European farm leaders have dismissed claims from environmentalists that current plans for CAP reform do not go far enough, warning that much of the criticism comes from activists who have no experience of the realities of farming.
The row over the future direction of farming support has intensified after the European Parliament (EP) last week (23 October) adopted its position on proposed post-2022 EU farm policy reform.
The vote means three-way negotiations between the EP, EU farm ministers and the EU Commission can start in November, with a view to agreeing the final wording of legislation for a new CAP at some point next year.
The EP claimed its vote paved the way for a “greener, fairer and more robust EU farm policy”, directing more support at farmers who apply environmentally friendly farming practices.
CAP reforms – what the EP voted for
- Allocating 30% of direct support budget to eco-schemes – in contrast to EU agriculture ministers’ plan for 20% of direct support budget to eco-schemes
- Dedicating 10% of arable land to non-productive elements
- Strengthening mandatory environmentally friendly practices that farmers must apply to get direct support (known as conditionality)
- Annual direct payments to be capped at €100,000
- EU member states to have the option to use at least 4% of direct payments budget to support young farmers
- Tougher penalties for those who repeatedly fail to comply with EU requirements
But environmental groups have furiously attacked MEPs for not seeking substantial amendments to the plans, claiming that the reforms need to be far more ambitious if Europe is to meet its Green Deal objectives of being climate neutral by 2050.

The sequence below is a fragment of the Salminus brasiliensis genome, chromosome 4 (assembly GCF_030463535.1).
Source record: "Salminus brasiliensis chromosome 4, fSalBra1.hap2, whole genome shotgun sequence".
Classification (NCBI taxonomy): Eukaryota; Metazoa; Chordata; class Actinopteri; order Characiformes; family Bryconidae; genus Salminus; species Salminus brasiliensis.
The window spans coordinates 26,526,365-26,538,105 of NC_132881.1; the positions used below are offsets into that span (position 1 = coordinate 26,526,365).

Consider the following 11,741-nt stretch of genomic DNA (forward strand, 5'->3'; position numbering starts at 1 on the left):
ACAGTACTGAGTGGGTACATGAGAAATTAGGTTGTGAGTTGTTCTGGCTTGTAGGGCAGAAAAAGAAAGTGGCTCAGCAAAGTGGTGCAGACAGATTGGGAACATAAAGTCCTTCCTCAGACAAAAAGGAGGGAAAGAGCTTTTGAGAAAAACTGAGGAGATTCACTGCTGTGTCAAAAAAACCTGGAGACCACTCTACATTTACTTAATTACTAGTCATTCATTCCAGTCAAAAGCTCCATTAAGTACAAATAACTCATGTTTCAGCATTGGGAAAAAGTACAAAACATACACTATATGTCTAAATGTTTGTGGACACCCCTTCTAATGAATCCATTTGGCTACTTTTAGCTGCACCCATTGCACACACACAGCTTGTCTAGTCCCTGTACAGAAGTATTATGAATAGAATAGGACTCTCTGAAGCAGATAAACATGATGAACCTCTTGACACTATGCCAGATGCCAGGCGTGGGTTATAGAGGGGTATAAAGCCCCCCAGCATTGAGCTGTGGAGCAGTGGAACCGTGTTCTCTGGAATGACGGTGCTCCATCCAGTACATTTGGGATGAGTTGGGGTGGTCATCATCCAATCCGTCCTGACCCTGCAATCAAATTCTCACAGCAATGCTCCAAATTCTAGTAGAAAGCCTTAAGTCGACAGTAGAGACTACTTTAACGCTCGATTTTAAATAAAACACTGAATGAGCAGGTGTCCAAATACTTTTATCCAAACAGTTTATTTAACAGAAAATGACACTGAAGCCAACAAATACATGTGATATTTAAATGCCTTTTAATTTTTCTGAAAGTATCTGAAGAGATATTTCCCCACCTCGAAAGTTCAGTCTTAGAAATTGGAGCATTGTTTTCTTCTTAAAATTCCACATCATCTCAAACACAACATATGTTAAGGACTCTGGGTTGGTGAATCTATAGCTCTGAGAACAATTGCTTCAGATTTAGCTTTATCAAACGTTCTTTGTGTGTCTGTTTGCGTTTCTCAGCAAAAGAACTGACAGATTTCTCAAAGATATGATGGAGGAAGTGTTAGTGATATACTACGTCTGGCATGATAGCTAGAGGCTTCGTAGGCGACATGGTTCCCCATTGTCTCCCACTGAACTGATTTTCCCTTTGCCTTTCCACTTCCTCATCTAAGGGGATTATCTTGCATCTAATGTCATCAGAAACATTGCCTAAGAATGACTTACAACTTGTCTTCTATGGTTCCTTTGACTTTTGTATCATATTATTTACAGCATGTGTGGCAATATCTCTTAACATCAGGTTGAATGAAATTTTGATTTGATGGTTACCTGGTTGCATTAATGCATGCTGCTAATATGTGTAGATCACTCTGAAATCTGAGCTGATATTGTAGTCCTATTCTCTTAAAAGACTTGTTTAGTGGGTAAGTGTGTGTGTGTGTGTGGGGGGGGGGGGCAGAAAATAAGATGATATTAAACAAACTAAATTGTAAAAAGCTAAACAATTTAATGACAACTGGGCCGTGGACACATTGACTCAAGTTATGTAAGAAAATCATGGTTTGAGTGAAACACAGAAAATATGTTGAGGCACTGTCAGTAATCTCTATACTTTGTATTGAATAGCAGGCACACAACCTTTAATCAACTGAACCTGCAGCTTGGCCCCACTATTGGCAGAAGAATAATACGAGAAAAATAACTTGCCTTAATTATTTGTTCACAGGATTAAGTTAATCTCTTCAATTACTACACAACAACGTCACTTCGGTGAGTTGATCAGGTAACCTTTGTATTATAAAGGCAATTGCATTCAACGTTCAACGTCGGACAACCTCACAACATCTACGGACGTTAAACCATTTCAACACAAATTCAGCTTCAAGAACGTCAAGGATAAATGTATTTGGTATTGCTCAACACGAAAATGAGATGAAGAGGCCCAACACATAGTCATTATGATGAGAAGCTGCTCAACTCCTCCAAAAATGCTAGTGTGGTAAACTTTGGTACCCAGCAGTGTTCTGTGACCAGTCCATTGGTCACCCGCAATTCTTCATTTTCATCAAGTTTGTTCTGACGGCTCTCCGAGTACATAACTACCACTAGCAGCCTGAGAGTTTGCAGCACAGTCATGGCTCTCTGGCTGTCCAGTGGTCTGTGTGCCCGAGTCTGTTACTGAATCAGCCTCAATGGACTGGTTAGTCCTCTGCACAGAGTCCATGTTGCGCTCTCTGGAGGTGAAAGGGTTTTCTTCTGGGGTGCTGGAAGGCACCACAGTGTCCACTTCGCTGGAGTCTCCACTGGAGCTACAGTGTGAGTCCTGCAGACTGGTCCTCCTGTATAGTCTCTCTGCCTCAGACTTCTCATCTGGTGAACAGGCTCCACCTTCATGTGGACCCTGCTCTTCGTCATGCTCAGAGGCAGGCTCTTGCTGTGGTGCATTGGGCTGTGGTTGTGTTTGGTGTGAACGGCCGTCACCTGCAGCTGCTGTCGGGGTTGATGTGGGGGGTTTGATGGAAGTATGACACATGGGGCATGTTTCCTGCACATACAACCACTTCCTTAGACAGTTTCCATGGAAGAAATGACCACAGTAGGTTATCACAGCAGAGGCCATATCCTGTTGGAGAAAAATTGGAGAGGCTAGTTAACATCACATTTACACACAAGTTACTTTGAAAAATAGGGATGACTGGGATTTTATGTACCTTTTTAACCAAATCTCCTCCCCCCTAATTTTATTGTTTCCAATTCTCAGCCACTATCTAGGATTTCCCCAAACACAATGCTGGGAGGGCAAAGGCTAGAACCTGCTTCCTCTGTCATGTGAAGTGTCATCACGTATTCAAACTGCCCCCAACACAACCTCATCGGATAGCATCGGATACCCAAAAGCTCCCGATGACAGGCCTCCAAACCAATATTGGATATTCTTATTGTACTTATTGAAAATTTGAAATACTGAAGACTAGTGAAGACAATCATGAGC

Friends of the Earth Europe (FoEE) described the vote as a “historically bad day for the future of farming”, which spelled disaster for the environment and small-scale farmers.
However, European farmer lobby group Copa-Cogeca hit back at FoEE’s suggestion that it would be business as usual for farmers and that the proposals approved by the EP represented little more than “greenwashing”.
The plan adopted by the EP involves moving away from current EU-led greening arrangements, instead allocating 30% of the direct payment package to support voluntary eco-schemes in each member state, which can be tailored to each country’s requirements.
Current cross-compliance rules would also be replaced by enhanced “conditionality” measures that every farmer will need to implement to get direct support.
On top of that, MEPs want to earmark at least 35% of the rural development budget to environmental and climate-related measures.
The EP is also pushing for member states to encourage farmers to dedicate 10% of arable land to “non-productive landscape elements” that benefit biodiversity, with only half of this target eligible for financial support.
“How can anyone who has real in-the-field experience say that this is nothing, that this is upholding the status quo?,” said a statement from Copa-Cogeca.
“With all due respect for certain activists, most of whom have never experienced the reality of farming on the ground, we will continue to defend with determination a transition that reconciles agricultural production and environmental conservation for millions of EU farmers.”
MEPs had assumed a responsible position that would give farmers the stability necessary for them to plan ahead, invest and respond to societal demands, while earning a living for themselves and their families, it added.
Current CAP rules expire on 31 December 2020, but will be replaced by transitional rules until the new CAP package is agreed and then approved by the EP and Council of Ministers.